Lymphocytic-Plasmacytic Gastroenteritis in Cats
Lymphocytic-plasmacytic gastroenteritis is an inflammatory bowel disease in which lymphocytes and plasma cells (antibodies) enter the lining of the stomach and intestines. It is thought to be caused by an abnormal immune response to environmental stimuli due to loss of normal immune regulation. Bacteria in the intestine may also be a trigger.
Continued antigen exposure (substances that stimulate the production of antibodies), along with unregulated inflammation, results in disease, although the exact mechanisms and patient factors that cause this remain unknown. Lymphocytic-plasmacytic gastroenteritis is the most common form of inflammatory bowel disease (IBD) to affect dogs and cats.
Symptoms and Types
Signs vary dramatically from patient to patient depending on disease severity and organ affected. Symptoms to look for include:
- Intermittent, chronic vomiting
- Chronic, small bowel diarrhea
- Loss of appetite (anorexia)
- Long-term weight loss (cachexia)
- Black stool
- Blood in the stool (red)
- Coughing up/vomiting up blood
- Genetic predisposition
- Bacteria and parasites and normal bacteria of the intestines and stomach are suspected
- Possibly altered intestinal bacterial populations and immune alterations
- May be related to meat proteins, food additives, artificial coloring, preservatives, milk proteins and gluten (wheat)
Your veterinarian will do a complete physical exam and take a thorough history from you. A chemical blood profile, urinalysis, and an electrolyte panel will be ordered. Depending on their results, he or she may run intestinal tests or take blood to check the function of your cat’s thyroid and pancreas.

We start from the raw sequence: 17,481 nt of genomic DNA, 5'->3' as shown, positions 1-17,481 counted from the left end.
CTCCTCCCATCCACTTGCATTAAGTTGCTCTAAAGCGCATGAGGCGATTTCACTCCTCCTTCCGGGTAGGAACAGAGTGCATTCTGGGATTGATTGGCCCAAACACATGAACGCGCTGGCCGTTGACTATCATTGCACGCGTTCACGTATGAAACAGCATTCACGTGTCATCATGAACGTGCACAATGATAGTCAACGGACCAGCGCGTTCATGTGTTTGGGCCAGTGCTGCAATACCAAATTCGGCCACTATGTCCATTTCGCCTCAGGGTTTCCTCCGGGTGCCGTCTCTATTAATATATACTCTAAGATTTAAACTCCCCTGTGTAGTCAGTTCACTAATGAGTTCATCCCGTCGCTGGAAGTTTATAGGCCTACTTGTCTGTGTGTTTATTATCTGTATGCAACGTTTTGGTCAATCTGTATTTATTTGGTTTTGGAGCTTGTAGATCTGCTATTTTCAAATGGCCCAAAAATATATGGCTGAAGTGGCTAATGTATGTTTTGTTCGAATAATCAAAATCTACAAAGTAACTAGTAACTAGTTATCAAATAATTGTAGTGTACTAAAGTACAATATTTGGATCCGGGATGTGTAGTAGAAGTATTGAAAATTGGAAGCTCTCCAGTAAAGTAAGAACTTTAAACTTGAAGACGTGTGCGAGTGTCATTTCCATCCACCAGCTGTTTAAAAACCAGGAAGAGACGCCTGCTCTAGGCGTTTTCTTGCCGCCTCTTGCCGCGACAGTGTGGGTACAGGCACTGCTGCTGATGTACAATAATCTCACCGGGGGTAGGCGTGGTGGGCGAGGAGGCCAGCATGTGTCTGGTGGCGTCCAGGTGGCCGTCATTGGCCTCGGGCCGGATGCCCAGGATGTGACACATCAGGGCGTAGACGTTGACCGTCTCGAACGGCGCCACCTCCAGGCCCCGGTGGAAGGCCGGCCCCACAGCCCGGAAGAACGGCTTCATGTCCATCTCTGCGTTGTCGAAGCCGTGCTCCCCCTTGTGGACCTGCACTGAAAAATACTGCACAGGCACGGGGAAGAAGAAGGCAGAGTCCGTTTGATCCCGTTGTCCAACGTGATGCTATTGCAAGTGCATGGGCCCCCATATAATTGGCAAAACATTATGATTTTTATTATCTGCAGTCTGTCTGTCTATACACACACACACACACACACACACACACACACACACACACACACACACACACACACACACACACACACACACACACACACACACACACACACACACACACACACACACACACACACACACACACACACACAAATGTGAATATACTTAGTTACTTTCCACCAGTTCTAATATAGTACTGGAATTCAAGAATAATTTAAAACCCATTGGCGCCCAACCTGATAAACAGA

A sample of feces will be taken to check microscopically for any parasites, and an endoscopy — which uses an endoscope, a minimally invasive tubular tool that is equipped with a camera and tools for taking biopsy samples — may be performed to examine the interior linings of the stomach and intestines in more detail. This is a very useful method for your veterinarian to better see the condition of the stomach and intestines and to take samples for testing, better enabling your doctor to make a conclusive diagnosis.
A gland that aids in both digestive and insulin functions
An in-depth examination of the properties of urine; used to determine the presence or absence of illness
A medical condition in which the small intestine and stomach become inflamed
A type of instrument that is used to look inside the body
The process of removing tissue to examine it, usually for medical reasons.
Any substance or item that the body of an animal would regard as strange or unwanted; a foreign disease or virus in the body (toxin, etc.)